Artwork by Maurice Hall Haycock,  Autumn Landscape

Maurice H. Haycock
Autumn Landscape

13.5 x 17.5 ins ( 34.3 x 44.5 cms ) ( sight )

Auction Estimate: $800.00$600.00 - $800.00

Price Realized $480.00
Sale date: February 27th 2024

Robertson Gallery, Ottawa
Private Collection, Toronto

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Maurice Hall Haycock
(1900 - 1988)

Born at Wolfville, Nova Scotia, he enlisted at the age of 15 in the Canadian Army during the First World War. Being under age he returned to school at Horton Collegiate Academy. From 1918 to 1931 he worked as a summer student for the Geographical Survey of Canada. In 1926 he graduated from Acadia University where he specialized in geology. He then joined Dr. L. J. Weeks on a 15 month geological exploration trip in the eastern Arctic. Returning on the ‘Beothic’, Haycock and Weeks became friends of A. Y. Jackson, Dr. Frederick Banting and Dr. L. D. Livingston. The meeting of Jackson and Haycock on this trip was to result in their future sketching trips together. On his return from the Arctic, Maurice Haycock enrolled at Princeton University where he took post-graduate studies in geology and mineralogy and in 1931 received his Doctor of Philosophy in Economic Geology. He joined the staff of the Department of Mines of the Canadian Government. During the course of his work he carried out extensive surveys in the Great Bear Lake area (North West Territories) and elsewhere. About the spring of 1939 Dr. Haycock began to sketch in watercolours and took some instruction from Wilfred Flood, Frank Hennessey, Tom Wood and others.

By 1945 he was exhibiting at the Photographic Stores, Ottawa. Each autumn for a number of years he exhibited there while his work with the Bureau of Mines took him to new areas of Canada. In 1949 he was at Beaver Lodge, Saskatchewan, and later joined A. Y. Jackson at Port Radium to do some sketching. The following year Dr. Haycock, at the completion of this work at Port Radium, joined A. Y. Jackson on a sketching trip in the Barren Lands along with Bob Jenkins, an employee of Port Radium.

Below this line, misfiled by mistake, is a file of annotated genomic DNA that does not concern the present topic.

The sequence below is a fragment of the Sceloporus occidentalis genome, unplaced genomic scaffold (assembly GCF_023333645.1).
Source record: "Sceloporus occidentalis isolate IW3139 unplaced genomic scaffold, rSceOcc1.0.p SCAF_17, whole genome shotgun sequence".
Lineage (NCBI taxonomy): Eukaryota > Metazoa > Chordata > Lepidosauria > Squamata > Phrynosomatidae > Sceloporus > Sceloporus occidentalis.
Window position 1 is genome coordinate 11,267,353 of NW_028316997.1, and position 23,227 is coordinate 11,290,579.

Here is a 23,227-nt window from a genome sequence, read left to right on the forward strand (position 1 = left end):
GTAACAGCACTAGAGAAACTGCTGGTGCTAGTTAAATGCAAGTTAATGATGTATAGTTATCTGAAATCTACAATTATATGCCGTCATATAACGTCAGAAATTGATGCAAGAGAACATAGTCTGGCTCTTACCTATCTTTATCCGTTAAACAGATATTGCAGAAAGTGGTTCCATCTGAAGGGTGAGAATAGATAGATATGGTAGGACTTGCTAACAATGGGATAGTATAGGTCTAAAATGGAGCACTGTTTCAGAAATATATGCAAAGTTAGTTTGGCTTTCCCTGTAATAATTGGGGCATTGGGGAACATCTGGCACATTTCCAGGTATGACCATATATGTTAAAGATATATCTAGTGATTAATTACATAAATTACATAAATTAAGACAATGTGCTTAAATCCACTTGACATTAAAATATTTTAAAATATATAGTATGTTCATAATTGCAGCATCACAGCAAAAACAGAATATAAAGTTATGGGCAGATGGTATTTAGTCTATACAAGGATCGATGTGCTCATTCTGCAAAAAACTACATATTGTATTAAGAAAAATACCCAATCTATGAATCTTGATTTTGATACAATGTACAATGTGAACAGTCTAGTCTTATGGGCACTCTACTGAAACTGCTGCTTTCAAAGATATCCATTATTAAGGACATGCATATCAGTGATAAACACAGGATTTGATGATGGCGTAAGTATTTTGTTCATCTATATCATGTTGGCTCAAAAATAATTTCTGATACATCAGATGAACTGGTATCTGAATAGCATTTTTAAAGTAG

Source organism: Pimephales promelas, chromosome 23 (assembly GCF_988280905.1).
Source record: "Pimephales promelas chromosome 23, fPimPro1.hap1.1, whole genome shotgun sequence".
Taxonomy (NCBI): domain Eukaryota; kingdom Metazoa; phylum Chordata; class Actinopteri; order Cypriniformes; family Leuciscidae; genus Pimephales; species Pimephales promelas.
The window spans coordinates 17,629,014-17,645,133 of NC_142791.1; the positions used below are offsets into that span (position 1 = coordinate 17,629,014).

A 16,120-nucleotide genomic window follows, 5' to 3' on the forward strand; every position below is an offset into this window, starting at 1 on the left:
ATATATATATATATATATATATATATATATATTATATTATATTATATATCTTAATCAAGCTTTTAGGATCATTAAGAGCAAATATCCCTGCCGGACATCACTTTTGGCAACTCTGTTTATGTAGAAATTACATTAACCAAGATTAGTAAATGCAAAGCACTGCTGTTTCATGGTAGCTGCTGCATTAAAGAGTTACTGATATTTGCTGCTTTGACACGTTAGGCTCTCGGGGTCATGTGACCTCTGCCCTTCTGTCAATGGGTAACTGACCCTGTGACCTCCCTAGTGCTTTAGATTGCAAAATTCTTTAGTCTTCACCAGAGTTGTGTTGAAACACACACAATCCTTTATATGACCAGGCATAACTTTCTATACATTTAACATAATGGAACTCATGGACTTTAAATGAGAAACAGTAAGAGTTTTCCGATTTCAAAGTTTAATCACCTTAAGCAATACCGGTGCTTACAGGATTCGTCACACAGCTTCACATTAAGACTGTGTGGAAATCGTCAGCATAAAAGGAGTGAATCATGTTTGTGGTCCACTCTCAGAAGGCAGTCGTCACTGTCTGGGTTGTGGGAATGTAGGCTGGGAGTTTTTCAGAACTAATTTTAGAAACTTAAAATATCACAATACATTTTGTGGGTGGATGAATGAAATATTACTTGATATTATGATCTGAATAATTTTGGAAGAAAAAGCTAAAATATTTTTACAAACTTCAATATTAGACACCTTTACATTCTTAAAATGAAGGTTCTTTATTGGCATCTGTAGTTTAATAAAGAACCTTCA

In April of 1962 Dr. Haycock exhibited his paintings at the Robertson Galleries. Haycock made numerous sketches of Canada’s north country. Working in oils he averaged about one sketch a day in the Arctic (subject to weather conditions). He made a fascinating collection of artifacts on his travels to historic sites of old Arctic expedition encampments. He lived in Ottawa and married Katharine Blackadar of Weymouth, N.S. Dr. Haycock was a fellow of the Mineralogical Society of America, and of the Royal Canadian Geographical Society; also a member of the Arctic Institute of North America.

Source: "A Dictionary of Canadian Artists, Volume II”, compiled by Colin S. MacDonald, Canadian Paperbacks Publishing Ltd, Ottawa, 1979